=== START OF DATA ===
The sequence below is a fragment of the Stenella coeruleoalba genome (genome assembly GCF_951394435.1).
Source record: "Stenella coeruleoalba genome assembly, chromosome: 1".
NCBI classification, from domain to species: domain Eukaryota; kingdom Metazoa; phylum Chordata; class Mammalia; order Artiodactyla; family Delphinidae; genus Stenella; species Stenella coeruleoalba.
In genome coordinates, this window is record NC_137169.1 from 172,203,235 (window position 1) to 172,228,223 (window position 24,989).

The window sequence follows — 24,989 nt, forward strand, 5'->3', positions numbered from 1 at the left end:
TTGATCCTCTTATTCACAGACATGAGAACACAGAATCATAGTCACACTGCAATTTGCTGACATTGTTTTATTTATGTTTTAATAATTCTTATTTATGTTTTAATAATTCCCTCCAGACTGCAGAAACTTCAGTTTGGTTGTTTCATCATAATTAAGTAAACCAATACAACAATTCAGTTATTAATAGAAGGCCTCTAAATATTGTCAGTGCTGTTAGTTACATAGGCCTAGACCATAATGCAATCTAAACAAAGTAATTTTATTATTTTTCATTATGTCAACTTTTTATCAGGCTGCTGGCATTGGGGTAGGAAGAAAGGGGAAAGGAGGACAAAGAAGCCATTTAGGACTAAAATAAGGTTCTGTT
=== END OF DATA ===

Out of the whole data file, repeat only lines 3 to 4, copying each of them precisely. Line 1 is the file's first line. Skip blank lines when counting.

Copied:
NCBI classification, from domain to species: domain Eukaryota; kingdom Metazoa; phylum Chordata; class Mammalia; order Artiodactyla; family Delphinidae; genus Stenella; species Stenella coeruleoalba.
In genome coordinates, this window is record NC_137169.1 from 172,203,235 (window position 1) to 172,228,223 (window position 24,989).